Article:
Posted from: Tuesday, January 16, 2018 - 12:26 PM - Present

Black Box Warning Removed from Certain Asthma Medications

December 21, 2017 – The U.S. FDA has announced the removal of a black box warning cautioning against asthma-related death from certain medications. Drugs that contain both an inhaled corticosteroid (ICS) and a long-acting beta agonist (LABA) have been found in recent studies to not significantly increase the risk of asthma-related death or hospitalizations when compared to the use of ICS drugs alone.

A black box warning, or Boxed Warning, is the strongest warning the FDA can place on an approved drug. It is used to draw attention to serious and life-threatening risks associated with use of the drug. In 2011, the FDA requested that three drug manufacturers—Merck, GlaxoSmithKline, and AstraZeneca—conduct clinical trials to further evaluate the safety of FDA-approved LABA/ICS combination products. Four clinical trials involving 41,297 patients assessed both the efficacy of ICS/LABA combination treatments, and the risk of serious asthma-related events. In addition to showing no significantly higher risk of asthma-related hospitalization or death compared to treatment with ICS alone, ICS/LABA combinations were found to reduce the exacerbation of asthma versus using an ICS only. Exacerbation in this instance was defined as the deterioration of asthma leading to the use of systemic corticosteroids for a minimum of three days, or an emergency room visit or in-patient hospitalization due to asthma requiring treatment with systemic corticosteroids.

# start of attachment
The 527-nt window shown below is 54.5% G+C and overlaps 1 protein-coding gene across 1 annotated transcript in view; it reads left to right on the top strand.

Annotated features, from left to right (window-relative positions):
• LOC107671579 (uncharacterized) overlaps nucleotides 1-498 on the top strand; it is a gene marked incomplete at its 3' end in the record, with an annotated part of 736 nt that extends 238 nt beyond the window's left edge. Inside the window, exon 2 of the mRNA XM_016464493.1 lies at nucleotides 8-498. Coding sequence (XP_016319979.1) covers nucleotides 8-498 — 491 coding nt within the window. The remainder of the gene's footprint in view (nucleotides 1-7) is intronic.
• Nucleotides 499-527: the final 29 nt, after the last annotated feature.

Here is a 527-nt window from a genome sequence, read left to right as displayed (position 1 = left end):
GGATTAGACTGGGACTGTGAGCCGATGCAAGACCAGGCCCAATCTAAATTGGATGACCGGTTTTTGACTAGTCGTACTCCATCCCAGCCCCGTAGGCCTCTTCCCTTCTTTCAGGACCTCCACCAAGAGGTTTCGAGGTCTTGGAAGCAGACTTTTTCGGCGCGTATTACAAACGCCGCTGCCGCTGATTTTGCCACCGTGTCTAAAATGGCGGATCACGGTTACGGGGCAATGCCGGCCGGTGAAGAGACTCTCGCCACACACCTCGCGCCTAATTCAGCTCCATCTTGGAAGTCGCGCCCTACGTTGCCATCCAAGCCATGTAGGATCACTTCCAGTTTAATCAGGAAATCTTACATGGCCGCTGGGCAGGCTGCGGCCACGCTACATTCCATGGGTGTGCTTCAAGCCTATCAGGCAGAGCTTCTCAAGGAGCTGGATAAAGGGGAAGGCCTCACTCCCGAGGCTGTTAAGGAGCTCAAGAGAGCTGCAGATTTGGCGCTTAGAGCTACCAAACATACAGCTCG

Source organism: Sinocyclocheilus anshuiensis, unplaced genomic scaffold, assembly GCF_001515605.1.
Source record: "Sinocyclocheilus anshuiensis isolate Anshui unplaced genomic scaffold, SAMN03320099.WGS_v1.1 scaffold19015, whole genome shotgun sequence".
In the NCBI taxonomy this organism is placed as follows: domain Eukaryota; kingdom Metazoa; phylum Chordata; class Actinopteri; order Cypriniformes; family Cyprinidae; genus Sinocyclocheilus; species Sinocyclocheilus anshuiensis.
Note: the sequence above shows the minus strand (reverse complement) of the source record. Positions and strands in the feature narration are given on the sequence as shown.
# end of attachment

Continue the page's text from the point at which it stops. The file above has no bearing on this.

The FDA has advised healthcare professionals to review the most current approved drug labels for ICS/LABA combinations for updated recommendations. Patients who have questions about their asthma medications should consult with their physicians before changing or stopping their prescribed treatments. Examples of ICS/LABA products currently on the U.S. market include GlaxoSmithKline’s Advair® (fluticasone propionate and salmeterol), AstraZeneca’s Symbicort® (budesonide and formoterol fumarate dehydrate), and Merck’s Dulera® (mometasone furoate and formoterol fumarate dihydrate).

Products that contain LABA drugs only will still carry the black box warning.

Adverse reactions or quality problems experienced with the use of a recalled product may be reported to the FDA’s MedWatch Adverse Event Reporting Program either online, by U.S. mail or by fax.

Actual drug patent expiration dates and availability of new medications are subject to change due to patent litigation, settlement agreements, additional patents, exclusivities, and final FDA approval.  Distribution and availability of new medications at pharmacies may not occur immediately following FDA approval.  Patients are advised to speak with their healthcare professional or pharmacist regarding appropriateness as well as actual availability.

*This is provided for information only.  The reference to any medication above does not mean the medication is covered by your plan.

Last Updated Sunday, November 10, 2019 - 11:59 PM.